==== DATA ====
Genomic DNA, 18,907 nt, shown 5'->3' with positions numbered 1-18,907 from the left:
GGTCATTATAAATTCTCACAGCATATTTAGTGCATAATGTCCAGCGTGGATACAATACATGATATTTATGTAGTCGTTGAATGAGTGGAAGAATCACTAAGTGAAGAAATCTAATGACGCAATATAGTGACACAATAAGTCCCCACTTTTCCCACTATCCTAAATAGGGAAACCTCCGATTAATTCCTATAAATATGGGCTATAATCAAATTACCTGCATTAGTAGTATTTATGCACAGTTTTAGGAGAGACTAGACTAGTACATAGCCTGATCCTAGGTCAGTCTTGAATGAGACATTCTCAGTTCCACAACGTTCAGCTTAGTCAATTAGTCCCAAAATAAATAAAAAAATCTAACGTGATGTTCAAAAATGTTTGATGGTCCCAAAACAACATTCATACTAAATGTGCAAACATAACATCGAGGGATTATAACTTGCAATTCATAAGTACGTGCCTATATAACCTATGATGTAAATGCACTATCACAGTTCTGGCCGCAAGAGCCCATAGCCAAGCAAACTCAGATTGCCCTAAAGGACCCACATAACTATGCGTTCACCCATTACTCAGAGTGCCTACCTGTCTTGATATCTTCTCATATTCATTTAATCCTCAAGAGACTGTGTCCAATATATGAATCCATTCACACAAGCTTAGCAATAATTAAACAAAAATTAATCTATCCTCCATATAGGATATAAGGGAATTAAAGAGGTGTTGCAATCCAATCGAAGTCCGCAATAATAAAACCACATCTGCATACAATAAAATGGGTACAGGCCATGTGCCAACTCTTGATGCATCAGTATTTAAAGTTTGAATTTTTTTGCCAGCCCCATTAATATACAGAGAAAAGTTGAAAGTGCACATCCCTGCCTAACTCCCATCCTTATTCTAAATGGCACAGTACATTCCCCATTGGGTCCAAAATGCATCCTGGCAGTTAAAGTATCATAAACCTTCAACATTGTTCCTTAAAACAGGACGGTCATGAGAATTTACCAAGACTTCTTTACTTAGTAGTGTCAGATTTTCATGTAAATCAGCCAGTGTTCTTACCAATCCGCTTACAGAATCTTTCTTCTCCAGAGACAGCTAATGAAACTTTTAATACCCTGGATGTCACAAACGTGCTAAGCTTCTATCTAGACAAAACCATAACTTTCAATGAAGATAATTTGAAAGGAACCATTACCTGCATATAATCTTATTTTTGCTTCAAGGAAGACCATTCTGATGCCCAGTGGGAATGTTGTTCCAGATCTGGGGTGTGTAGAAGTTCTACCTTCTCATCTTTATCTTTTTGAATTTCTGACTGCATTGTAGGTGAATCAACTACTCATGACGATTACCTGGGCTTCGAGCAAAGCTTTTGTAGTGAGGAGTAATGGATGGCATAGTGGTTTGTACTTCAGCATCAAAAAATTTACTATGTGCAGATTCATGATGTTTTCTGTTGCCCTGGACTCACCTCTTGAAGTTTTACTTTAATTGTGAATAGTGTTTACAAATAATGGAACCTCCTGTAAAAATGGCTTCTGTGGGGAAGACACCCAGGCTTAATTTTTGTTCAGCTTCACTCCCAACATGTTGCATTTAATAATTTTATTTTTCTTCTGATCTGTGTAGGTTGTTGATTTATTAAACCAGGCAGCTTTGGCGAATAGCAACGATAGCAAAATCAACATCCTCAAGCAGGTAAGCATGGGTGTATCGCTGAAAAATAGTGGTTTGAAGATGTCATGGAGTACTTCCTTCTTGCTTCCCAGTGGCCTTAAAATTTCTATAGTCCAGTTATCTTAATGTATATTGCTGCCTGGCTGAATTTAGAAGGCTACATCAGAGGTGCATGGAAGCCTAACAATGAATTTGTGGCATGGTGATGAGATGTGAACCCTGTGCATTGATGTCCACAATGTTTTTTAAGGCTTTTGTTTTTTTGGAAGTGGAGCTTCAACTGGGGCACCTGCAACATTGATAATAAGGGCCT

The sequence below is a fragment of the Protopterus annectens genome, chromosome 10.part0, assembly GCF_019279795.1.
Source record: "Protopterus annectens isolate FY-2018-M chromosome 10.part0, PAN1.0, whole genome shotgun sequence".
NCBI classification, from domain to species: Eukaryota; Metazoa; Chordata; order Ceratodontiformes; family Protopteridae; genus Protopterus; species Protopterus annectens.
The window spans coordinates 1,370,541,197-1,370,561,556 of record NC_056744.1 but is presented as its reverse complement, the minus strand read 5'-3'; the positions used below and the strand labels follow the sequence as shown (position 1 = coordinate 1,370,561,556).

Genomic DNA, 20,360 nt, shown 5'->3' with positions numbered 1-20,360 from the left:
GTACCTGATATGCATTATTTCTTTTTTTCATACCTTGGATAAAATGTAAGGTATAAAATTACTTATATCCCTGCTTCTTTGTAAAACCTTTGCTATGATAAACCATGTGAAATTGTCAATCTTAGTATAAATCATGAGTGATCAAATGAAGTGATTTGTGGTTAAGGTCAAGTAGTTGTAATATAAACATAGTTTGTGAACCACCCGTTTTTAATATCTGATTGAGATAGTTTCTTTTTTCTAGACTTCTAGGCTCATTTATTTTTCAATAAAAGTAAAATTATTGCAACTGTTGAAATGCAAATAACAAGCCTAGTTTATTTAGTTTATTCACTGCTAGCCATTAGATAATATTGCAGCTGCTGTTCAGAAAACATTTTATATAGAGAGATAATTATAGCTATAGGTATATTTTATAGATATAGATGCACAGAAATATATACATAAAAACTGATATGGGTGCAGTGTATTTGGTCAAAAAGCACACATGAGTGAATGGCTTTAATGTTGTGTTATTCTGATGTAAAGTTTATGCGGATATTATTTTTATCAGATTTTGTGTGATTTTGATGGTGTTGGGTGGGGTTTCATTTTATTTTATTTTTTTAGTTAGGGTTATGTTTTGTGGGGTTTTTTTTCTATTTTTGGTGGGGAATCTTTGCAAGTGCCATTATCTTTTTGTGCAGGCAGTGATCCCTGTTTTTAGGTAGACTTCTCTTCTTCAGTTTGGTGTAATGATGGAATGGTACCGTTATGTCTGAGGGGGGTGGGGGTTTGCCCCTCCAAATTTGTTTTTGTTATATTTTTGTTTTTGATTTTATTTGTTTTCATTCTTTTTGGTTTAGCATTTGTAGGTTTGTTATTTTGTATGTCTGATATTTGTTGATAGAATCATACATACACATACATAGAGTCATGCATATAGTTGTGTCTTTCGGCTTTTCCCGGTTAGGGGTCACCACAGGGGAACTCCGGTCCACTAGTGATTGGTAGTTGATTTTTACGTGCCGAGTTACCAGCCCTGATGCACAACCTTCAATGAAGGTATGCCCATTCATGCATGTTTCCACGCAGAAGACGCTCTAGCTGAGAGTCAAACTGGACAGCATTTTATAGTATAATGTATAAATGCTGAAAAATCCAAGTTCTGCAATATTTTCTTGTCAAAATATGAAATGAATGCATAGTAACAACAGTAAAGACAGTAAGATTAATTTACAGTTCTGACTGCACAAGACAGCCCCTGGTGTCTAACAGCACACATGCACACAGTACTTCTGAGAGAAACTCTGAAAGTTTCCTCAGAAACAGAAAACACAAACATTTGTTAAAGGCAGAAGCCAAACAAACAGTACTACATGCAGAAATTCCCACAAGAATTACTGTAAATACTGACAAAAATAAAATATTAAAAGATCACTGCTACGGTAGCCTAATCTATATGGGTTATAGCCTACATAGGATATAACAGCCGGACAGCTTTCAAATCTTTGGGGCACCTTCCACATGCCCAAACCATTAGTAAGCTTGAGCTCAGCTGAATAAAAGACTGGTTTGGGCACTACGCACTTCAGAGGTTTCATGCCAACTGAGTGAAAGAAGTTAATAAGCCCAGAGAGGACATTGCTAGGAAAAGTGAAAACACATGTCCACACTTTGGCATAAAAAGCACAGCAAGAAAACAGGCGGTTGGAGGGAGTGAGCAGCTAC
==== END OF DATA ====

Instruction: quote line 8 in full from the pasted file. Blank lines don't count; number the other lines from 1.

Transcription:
GTACCTGATATGCATTATTTCTTTTTTTCATACCTTGGATAAAATGTAAGGTATAAAATTACTTATATCCCTGCTTCTTTGTAAAACCTTTGCTATGATAAACCATGTGAAATTGTCAATCTTAGTATAAATCATGAGTGATCAAATGAAGTGATTTGTGGTTAAGGTCAAGTAGTTGTAATATAAACATAGTTTGTGAACCACCCGTTTTTAATATCTGATTGAGATAGTTTCTTTTTTCTAGACTTCTAGGCTCATTTATTTTTCAATAAAAGTAAAATTATTGCAACTGTTGAAATGCAAATAACAAGCCTAGTTTATTTAGTTTATTCACTGCTAGCCATTAGATAATATTGCAGCTGCTGTTCAGAAAACATTTTATATAGAGAGATAATTATAGCTATAGGTATATTTTATAGATATAGATGCACAGAAATATATACATAAAAACTGATATGGGTGCAGTGTATTTGGTCAAAAAGCACACATGAGTGAATGGCTTTAATGTTGTGTTATTCTGATGTAAAGTTTATGCGGATATTATTTTTATCAGATTTTGTGTGATTTTGATGGTGTTGGGTGGGGTTTCATTTTATTTTATTTTTTTAGTTAGGGTTATGTTTTGTGGGGTTTTTTTTCTATTTTTGGTGGGGAATCTTTGCAAGTGCCATTATCTTTTTGTGCAGGCAGTGATCCCTGTTTTTAGGTAGACTTCTCTTCTTCAGTTTGGTGTAATGATGGAATGGTACCGTTATGTCTGAGGGGGGTGGGGGTTTGCCCCTCCAAATTTGTTTTTGTTATATTTTTGTTTTTGATTTTATTTGTTTTCATTCTTTTTGGTTTAGCATTTGTAGGTTTGTTATTTTGTATGTCTGATATTTGTTGATAGAATCATACATACACATACATAGAGTCATGCATATAGTTGTGTCTTTCGGCTTTTCCCGGTTAGGGGTCACCACAGGGGAACTCCGGTCCACTAGTGATTGGTAGTTGATTTTTACGTGCCGAGTTACCAGCCCTGATGCACAACCTTCAATGAAGGTATGCCCATTCATGCATGTTTCCACGCAGAAGACGCTCTAGCTGAGAGTCAAACTGGACAGCATTTTATAGTATAATGTATAAATGCTGAAAAATCCAAGTTCTGCAATATTTTCTTGTCAAAATATGAAATGAATGCATAGTAACAACAGTAAAGACAGTAAGATTAATTTACAGTTCTGACTGCACAAGACAGCCCCTGGTGTCTAACAGCACACATGCACACAGTACTTCTGAGAGAAACTCTGAAAGTTTCCTCAGAAACAGAAAACACAAACATTTGTTAAAGGCAGAAGCCAAACAAACAGTACTACATGCAGAAATTCCCACAAGAATTACTGTAAATACTGACAAAAATAAAATATTAAAAGATCACTGCTACGGTAGCCTAATCTATATGGGTTATAGCCTACATAGGATATAACAGCCGGACAGCTTTCAAATCTTTGGGGCACCTTCCACATGCCCAAACCATTAGTAAGCTTGAGCTCAGCTGAATAAAAGACTGGTTTGGGCACTACGCACTTCAGAGGTTTCATGCCAACTGAGTGAAAGAAGTTAATAAGCCCAGAGAGGACATTGCTAGGAAAAGTGAAAACACATGTCCACACTTTGGCATAAAAAGCACAGCAAGAAAACAGGCGGTTGGAGGGAGTGAGCAGCTAC